In March of last year, Google announced Google Keep, a simple app aiming to be a quick and convenient place to jot down notes that would otherwise end up lost on scraps of paper in coat pockets, piles of paperwork, and washing machines. While it’s little more than a digital notebook, Keep has become my go-to notes application when I need to quickly write down ideas that occur to me on the go, names of bars and restaurants that I hear about from friends, short lists of groceries to grab when I’m out, or interesting apps and websites I want to check out when I have more time. For all I know, a couple of (design-oriented) interns could have built it over a couple weekends to promote Google Drive’s Realtime API, but that’s all a simple notes app should be.
I’ve used a Windows PC my entire life; from 9x to 7 and all the crap in between (looking at you Vista…). I was always surrounded by it at home, work, and school, and it was always the cheapest way to go when buying a PC. I knew how to use Microsoft Office, install any sort of program, convert any file, find anything in my directory, play whatever games I wanted – it did everything I needed it to.
Recently though it felt lacking. Windows 8 came out and I was rather disappointed with my brief usage of it. I didn’t feel a need to upgrade from 7, but I was playing around a lot with ways to make my experience with Windows better. I messed around with Rainmeter to make a custom desktop, something that kept things simple and gave me access to what I wanted or needed, and quickly. Even then, I got bored or fell into my old habits of using Windows normally. I still wanted to switch things up though…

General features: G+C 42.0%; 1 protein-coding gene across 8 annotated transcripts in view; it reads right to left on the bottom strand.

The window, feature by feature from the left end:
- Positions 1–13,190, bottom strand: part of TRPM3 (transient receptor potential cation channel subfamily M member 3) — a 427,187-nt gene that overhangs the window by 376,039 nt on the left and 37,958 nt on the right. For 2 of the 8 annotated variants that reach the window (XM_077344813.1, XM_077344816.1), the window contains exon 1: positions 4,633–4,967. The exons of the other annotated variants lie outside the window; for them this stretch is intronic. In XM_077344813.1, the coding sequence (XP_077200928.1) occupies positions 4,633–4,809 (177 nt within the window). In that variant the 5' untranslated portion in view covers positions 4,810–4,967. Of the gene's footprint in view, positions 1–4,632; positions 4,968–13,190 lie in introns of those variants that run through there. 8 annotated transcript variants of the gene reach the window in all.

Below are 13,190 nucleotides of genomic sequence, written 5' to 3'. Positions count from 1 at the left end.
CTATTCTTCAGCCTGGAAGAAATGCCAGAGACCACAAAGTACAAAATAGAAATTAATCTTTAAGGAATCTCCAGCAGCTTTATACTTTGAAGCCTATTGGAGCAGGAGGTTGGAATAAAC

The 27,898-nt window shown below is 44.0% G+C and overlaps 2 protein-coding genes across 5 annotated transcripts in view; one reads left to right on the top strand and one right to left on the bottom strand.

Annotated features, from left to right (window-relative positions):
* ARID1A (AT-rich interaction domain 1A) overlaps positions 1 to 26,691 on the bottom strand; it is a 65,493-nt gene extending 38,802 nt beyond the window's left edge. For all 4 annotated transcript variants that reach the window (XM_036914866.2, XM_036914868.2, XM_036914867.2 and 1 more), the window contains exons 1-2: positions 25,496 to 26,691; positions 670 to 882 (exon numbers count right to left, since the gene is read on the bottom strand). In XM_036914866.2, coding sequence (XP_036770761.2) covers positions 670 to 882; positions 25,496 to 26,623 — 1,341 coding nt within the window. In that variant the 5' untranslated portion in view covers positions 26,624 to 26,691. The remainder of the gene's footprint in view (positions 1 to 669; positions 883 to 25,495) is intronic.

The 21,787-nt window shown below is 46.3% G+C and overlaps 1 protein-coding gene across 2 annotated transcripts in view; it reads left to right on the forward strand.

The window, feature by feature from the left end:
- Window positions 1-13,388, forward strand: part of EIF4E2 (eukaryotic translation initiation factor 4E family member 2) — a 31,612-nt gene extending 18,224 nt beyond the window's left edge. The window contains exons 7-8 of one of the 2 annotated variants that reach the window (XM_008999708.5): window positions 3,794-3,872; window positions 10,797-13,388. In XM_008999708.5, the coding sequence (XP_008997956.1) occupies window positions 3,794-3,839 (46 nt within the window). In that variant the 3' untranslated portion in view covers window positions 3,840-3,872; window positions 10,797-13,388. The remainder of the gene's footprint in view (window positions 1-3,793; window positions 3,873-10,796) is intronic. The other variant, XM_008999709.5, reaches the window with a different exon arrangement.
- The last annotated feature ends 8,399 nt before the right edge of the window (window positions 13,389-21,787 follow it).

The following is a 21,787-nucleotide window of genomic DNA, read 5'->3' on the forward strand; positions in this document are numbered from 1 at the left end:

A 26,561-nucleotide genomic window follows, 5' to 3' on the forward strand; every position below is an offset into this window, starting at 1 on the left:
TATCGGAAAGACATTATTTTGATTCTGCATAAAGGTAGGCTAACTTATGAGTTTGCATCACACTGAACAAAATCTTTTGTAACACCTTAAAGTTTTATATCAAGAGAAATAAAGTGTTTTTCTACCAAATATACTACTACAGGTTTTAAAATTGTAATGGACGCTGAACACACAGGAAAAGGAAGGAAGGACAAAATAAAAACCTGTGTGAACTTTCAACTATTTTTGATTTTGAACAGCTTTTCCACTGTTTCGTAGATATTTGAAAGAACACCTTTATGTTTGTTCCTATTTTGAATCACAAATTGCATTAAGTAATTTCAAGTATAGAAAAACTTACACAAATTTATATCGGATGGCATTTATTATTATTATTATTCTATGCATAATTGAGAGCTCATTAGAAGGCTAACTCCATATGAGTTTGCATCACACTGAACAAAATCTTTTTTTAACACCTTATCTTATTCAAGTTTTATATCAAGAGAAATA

I am a Windows 8 convert. It feels good to get that off my chest. I’ll admit that when I first saw what Windows 8, I had some big problems with it. I still do. See, what Microsoft is trying to do, what with creating one OS that spans all of their devices, makes sense. But here’s the one hitch: if you don’t create some differences based on the way that we interact with those devices, then it really doesn’t matter how hard you try, some things just won’t transfer. Windows 8 seems to be built for its mobile side. And it is elegant. But when you’re using a desktop computer without a touch screen, it has a lot of features that just don’t make sense. The fullscreen Window apps are very nice and sleek, but there’s no intuitive way to exit them. You’re supposed to click at the top of the screen, and pull down as if swiping with your finger in order to close one of these. It is just inherently unintuitive and I’m still shocked that something designed that poorly could leave a professional company offices. Now this isn’t really as much of an issue if you’re running Windows 8 on a tablet, or one of the hybrid laptop-tablets like a Windows Surface or the Lenovo Yoga 2 Pro (which I have and will be reviewing at some later date). But it is a serious issue when using a desktop computer (a.k.a. the platform that Windows is run on the most by an overwhelming percentage).